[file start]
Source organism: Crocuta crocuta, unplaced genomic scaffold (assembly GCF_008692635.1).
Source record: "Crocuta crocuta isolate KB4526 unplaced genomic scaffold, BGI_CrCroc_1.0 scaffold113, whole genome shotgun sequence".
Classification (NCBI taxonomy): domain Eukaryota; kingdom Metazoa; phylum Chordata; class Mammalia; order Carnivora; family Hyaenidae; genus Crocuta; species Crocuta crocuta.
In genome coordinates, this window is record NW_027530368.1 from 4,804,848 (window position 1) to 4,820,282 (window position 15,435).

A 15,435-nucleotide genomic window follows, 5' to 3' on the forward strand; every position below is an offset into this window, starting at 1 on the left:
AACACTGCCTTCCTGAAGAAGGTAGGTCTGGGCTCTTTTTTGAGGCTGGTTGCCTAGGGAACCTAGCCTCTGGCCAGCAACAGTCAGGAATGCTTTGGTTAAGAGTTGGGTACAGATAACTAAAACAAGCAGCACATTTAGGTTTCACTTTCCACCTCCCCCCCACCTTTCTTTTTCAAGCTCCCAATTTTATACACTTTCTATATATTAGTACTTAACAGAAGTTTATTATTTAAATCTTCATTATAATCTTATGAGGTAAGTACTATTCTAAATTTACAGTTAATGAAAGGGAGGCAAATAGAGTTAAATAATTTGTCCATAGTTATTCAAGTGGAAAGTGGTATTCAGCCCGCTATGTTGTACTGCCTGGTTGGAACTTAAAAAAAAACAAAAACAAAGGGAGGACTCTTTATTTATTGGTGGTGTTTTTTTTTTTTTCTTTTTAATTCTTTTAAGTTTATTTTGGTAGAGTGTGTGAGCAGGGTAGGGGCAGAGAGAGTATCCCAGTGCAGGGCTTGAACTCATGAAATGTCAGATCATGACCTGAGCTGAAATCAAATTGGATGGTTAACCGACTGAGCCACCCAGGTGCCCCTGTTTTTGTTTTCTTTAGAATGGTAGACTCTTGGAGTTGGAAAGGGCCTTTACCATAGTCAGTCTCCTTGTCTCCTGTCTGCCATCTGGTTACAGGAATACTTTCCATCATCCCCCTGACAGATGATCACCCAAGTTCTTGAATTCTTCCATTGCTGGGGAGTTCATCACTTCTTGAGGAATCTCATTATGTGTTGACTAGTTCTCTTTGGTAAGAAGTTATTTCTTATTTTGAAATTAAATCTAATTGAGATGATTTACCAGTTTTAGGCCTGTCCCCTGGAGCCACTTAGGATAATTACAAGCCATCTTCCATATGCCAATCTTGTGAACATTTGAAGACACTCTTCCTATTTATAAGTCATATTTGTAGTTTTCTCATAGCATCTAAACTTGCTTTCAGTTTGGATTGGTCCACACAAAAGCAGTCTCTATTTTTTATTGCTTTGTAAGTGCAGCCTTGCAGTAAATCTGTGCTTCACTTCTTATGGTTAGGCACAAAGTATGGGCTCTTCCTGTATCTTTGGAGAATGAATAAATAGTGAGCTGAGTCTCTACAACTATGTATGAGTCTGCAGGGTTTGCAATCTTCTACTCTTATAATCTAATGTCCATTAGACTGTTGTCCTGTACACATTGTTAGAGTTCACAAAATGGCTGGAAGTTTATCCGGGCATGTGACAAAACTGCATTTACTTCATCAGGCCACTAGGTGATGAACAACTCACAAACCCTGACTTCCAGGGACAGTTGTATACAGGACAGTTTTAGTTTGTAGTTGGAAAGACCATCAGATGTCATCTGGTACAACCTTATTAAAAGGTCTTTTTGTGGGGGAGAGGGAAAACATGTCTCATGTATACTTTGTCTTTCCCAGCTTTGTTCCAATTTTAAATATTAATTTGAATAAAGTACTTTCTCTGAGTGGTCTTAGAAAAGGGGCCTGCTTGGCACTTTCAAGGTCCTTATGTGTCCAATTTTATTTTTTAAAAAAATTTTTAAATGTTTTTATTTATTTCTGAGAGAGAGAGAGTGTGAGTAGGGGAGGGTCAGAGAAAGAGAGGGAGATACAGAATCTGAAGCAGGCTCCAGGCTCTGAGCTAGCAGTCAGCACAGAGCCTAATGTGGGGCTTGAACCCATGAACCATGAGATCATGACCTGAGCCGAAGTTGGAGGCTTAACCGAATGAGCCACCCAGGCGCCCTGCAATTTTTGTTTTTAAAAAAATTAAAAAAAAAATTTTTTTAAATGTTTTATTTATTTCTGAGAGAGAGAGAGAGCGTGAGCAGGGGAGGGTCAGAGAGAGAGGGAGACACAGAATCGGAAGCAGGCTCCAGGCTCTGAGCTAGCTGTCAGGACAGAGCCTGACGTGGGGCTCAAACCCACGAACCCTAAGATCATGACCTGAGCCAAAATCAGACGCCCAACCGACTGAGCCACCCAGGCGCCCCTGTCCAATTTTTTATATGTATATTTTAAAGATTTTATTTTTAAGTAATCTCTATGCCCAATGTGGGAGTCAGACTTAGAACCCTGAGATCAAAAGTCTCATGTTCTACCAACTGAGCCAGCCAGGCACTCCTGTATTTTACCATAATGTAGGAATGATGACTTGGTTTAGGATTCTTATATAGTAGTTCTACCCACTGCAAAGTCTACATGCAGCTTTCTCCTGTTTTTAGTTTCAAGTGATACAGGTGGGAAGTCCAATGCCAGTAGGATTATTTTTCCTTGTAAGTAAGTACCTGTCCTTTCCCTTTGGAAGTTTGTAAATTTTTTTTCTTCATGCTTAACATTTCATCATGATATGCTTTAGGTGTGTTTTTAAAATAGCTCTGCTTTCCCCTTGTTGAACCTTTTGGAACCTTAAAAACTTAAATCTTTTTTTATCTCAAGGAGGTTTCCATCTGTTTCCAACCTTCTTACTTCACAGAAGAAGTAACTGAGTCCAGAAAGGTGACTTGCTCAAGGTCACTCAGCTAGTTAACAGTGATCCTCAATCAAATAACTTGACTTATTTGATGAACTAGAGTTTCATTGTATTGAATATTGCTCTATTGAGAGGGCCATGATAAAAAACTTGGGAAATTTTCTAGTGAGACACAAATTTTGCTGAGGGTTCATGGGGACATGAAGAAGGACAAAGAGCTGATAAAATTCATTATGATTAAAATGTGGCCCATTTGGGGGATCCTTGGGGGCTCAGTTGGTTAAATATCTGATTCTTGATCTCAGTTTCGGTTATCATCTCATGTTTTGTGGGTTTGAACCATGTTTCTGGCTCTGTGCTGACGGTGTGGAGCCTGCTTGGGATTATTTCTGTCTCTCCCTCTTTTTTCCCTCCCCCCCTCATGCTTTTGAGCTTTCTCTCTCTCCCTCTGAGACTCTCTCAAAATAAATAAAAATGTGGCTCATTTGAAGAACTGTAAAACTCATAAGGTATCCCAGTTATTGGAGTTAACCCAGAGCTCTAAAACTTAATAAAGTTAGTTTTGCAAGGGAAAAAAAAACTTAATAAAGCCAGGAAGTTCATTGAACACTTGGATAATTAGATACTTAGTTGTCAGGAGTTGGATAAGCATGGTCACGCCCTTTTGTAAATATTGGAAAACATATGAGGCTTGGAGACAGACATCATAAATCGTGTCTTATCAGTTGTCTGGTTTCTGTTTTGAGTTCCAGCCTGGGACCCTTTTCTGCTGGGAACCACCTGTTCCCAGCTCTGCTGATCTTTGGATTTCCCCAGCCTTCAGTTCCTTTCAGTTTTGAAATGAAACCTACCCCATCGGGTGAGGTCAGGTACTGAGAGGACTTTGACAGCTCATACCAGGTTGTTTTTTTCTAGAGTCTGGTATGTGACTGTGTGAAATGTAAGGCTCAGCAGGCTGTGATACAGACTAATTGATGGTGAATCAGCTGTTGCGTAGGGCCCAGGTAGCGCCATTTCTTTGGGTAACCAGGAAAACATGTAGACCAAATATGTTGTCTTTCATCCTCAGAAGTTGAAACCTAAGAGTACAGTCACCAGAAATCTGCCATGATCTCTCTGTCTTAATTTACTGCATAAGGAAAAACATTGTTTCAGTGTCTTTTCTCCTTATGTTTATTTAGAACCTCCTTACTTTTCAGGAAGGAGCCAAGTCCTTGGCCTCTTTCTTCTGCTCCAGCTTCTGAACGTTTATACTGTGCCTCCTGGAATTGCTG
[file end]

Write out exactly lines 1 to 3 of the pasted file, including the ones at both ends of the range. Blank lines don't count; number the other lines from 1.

Source organism: Crocuta crocuta, unplaced genomic scaffold (assembly GCF_008692635.1).
Source record: "Crocuta crocuta isolate KB4526 unplaced genomic scaffold, BGI_CrCroc_1.0 scaffold113, whole genome shotgun sequence".
Classification (NCBI taxonomy): domain Eukaryota; kingdom Metazoa; phylum Chordata; class Mammalia; order Carnivora; family Hyaenidae; genus Crocuta; species Crocuta crocuta.